September 06, 2018

The shifting burdens of going forward in cases alleging unlawful discrimination


The shifting burdens of going forward in cases alleging unlawful discrimination
Haughton v Town of Cromwell, Cromwell Police Department, USCA, Second Circuit, Docket 17-2412-cv [2018]

Robert Haughton, a Town of Cromwell, Connecticut, police officer, alleged that the Town refused to assign to the position of Detective because of racial or ethnic discrimination in violation of Title VII of the Civil Rights Act.

While it is unlawful for an employer “to fail or refuse to hire or to discharge any individual, or otherwise to discriminate against any individual with respect to his compensation, terms, conditions, or privileges of employment, because of such individual’s race, color, religion, sex, or national origin," the Circuit Court explained that an aggrieved employee is required to demonstrate a prima facie case of disparate treatment, at which point the burden shifts to the employer to demonstrate that the employment decision was made for 'legitimate, nondiscriminatory' reasons."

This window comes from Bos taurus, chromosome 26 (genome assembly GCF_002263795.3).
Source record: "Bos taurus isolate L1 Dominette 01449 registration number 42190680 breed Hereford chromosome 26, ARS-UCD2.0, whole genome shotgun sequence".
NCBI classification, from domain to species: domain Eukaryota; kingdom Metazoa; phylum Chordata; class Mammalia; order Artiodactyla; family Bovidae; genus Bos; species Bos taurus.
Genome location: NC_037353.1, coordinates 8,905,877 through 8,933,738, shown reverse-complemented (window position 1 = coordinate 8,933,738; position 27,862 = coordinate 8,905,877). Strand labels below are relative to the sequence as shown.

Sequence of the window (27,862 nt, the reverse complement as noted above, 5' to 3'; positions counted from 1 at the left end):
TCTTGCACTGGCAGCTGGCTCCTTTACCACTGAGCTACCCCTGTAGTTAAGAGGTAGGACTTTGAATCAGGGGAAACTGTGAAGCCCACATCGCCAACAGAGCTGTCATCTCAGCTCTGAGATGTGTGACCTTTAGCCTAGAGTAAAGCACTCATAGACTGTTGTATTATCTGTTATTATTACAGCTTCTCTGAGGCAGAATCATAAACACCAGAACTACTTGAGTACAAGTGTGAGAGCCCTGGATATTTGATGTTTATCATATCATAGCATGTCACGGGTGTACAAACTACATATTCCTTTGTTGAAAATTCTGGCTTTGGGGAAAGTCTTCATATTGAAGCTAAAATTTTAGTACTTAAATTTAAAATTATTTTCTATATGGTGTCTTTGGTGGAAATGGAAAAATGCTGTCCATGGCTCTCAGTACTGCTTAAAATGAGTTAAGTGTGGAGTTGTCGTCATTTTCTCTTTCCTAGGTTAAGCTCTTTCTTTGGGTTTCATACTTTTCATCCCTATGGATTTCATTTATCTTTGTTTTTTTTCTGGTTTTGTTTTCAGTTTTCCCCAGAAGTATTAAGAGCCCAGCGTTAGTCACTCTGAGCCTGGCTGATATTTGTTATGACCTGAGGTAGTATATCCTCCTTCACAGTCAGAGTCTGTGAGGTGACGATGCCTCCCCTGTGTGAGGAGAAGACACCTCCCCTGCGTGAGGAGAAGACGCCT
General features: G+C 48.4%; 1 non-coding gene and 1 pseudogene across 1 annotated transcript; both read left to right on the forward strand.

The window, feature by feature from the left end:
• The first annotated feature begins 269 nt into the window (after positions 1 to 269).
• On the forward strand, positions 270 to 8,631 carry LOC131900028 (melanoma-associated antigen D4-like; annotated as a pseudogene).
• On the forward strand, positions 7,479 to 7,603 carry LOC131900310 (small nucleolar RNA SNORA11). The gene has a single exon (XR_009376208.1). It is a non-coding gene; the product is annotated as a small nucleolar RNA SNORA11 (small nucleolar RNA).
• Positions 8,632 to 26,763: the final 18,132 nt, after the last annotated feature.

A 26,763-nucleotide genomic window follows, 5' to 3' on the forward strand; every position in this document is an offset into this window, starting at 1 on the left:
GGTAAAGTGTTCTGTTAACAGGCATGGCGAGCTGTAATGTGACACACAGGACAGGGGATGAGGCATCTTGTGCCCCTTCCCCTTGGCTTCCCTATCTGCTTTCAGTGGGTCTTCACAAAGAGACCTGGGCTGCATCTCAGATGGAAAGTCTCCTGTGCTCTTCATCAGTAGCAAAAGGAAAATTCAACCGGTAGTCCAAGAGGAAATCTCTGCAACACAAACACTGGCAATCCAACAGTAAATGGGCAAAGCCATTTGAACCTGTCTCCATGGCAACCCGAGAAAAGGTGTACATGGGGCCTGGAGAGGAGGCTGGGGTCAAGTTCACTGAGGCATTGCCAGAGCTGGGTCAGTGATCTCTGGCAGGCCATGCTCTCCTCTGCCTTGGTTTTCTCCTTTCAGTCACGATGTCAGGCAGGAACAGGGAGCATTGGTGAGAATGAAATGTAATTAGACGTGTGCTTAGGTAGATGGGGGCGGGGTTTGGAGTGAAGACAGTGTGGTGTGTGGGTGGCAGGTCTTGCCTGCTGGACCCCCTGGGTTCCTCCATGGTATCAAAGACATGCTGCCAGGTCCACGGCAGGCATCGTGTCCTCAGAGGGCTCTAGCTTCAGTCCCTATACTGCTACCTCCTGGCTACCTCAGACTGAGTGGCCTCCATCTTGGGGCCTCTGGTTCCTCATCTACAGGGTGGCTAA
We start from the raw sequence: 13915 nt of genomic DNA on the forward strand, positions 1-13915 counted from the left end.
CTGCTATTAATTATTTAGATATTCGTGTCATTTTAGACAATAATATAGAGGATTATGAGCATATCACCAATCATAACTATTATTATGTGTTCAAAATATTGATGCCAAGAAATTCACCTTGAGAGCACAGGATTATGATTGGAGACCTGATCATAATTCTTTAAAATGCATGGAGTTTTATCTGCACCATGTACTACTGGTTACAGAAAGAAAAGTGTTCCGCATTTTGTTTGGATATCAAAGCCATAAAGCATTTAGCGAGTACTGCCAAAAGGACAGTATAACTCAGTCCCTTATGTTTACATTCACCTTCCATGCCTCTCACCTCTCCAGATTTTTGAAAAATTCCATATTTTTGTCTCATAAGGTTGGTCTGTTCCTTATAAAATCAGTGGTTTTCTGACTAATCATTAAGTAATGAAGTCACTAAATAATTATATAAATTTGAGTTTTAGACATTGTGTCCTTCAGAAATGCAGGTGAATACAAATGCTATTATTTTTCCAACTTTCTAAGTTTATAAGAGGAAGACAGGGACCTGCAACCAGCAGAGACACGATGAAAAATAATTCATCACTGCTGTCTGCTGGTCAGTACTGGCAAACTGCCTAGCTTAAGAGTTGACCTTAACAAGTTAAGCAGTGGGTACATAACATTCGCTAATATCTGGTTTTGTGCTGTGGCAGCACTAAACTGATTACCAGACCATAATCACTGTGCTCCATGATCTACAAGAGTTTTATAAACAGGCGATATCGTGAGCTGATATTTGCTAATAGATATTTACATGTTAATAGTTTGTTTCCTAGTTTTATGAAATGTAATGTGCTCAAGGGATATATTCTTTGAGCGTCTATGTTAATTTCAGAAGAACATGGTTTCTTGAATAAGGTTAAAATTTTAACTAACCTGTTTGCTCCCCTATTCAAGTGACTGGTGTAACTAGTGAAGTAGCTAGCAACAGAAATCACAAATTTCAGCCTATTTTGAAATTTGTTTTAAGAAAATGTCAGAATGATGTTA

Further, said the court, if the employer meets this burden, the plaintiff must then “offer evidence sufficient to support a reasonable inference that . . . the defendant intentionally discriminated against the plaintiff.”

In this instance the court assumed, without deciding, that Haughton met his prima facie burden. However, the Circuit Court held that the Town met its burden in demonstrating a legitimate, non-discriminatory reason for its assignment decision and Haughton failed to demonstrate that reasons offered by the Town in support of its decision "was merely pretext."

Haughton failed to identify admissible evidence that would permit a jury to find that the Town acted with discriminatory intent when it chose to promote another officer instead of Haughton to Detective and employers are entitled to set their own legitimate, nondiscriminatory requirements for open positions.

The decision is posted on the Internet at:


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